You could substitute many industrial companies for GE in this equation, because over the last 30 years most have struck their own difficult bargains with China’s many state-owned companies. China is the world’s fastest-growing major market, and in return for access the country frequently demands technology or other know-how. China then absorbs that technology and uses it to battle global competitors, selling products that are often heavily subsidized by China.
That has happened in a range of industries, including autos, electronics and energy. Siemens now competes internationally against Chinese high-speed rail companies that sell products partly based on technology gleaned from an earlier joint venture with the German firm.
Finally, we are left with an article that alleges that the US may soon file a WTO complaint against China’s “unfair” subsidies to solar panel manufacturers.
Bloomberg - Solar manufacturers including a unit of SolarWorld AG (SWV) are preparing a U.S. trade complaint against China, as they seek to counter low-cost, subsidized imports, according to people familiar with the matter.
The case, which would be filed at the Department of Commerce and the U.S. International Trade Commission in Washington, would be one of the largest targeting China, with political implications as both nations race to develop clean- energy technologies.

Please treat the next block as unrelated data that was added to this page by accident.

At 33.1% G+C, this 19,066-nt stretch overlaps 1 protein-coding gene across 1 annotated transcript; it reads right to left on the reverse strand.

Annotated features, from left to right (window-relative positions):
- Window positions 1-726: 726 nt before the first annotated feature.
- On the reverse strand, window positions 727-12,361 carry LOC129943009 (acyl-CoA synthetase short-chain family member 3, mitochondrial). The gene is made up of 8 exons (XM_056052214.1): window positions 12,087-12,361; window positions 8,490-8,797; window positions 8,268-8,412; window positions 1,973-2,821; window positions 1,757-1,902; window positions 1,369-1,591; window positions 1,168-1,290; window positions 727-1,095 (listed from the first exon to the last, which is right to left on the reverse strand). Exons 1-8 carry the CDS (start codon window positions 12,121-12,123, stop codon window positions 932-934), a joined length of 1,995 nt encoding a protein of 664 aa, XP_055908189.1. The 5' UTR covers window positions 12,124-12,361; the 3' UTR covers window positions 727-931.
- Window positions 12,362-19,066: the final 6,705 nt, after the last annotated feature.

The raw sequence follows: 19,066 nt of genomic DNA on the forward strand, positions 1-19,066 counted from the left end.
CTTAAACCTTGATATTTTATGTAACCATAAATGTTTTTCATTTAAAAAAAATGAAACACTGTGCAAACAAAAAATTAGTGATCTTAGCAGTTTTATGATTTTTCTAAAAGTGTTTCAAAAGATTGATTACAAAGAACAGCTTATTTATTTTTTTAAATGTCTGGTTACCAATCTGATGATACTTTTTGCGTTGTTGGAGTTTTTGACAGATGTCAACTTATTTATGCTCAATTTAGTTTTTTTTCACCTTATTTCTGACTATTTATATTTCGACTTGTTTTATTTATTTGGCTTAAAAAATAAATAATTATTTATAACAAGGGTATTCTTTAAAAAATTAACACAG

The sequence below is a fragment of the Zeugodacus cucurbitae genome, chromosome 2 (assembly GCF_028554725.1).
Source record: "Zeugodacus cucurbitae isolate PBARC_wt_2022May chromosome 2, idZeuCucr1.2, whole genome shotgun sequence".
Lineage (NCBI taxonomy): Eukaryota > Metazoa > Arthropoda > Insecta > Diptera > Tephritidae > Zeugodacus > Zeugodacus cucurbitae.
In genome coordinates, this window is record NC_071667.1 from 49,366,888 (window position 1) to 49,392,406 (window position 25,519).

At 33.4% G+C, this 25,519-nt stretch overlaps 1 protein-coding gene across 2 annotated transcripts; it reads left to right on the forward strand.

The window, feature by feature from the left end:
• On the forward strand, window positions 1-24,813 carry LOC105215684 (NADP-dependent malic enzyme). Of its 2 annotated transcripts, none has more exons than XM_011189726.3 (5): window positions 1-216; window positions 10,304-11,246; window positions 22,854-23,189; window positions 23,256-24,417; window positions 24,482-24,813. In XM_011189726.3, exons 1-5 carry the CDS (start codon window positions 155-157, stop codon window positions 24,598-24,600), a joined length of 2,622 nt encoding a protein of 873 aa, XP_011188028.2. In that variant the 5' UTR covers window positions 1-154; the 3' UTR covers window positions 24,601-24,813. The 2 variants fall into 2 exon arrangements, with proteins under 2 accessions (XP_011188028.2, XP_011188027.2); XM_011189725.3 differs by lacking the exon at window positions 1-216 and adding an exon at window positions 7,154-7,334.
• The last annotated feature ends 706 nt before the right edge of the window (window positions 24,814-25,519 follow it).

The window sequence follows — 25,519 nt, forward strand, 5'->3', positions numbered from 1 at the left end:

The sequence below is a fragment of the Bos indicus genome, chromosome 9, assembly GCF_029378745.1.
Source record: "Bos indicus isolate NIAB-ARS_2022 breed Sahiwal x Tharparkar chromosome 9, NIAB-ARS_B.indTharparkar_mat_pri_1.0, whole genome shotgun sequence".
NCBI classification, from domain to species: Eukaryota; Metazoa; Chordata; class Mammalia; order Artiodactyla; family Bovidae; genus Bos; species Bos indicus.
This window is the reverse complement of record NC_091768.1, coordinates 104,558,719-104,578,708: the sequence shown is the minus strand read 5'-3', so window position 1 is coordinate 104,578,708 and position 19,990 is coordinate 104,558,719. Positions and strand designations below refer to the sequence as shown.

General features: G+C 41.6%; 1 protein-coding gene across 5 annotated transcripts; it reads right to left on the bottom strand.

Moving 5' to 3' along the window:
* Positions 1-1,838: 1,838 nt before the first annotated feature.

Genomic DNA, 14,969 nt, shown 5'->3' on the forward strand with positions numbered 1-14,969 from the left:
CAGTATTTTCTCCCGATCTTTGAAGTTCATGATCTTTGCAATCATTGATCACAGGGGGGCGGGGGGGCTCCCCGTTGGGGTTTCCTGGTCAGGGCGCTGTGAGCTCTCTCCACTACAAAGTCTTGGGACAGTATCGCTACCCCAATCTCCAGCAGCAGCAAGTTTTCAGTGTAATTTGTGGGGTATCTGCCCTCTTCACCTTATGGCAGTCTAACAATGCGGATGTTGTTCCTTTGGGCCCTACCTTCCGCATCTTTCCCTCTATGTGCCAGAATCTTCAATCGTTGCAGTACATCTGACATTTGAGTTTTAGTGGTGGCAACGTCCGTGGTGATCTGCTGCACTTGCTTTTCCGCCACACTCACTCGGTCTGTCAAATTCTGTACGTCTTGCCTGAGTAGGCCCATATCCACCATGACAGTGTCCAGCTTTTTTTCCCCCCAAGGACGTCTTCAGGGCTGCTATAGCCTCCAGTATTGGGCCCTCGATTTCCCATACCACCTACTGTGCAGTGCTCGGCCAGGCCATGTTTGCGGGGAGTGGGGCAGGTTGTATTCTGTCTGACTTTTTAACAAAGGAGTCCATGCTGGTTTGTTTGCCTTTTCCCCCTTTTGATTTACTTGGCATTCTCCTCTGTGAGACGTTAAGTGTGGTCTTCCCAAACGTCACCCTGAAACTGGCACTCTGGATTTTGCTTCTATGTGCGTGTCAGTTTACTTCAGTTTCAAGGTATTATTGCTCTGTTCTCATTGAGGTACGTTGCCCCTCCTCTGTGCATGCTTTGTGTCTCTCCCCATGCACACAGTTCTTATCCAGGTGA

The companies say that China’s subsidies to solar companies violate global trade rules and provide those manufacturers with an unfair advantage, according to the people, who spoke yesterday on condition of anonymity because no complaint has yet been filed. …
The volume of imports from China sped up as prices fell. China sent more solar panels to the U.S. in July of this year than in all of 2010, according to U.S. Department of Commerce data supplied by SolarWorld.
All of this begs the question of how global governance and state governments should balance IP and domestic economic concerns, with the promotion of affordable clean energy technologies? Unpacking all of this is more than I can do on a Friday afternoon, but it should make for good discussion at any weekend get together.
Read Full Post »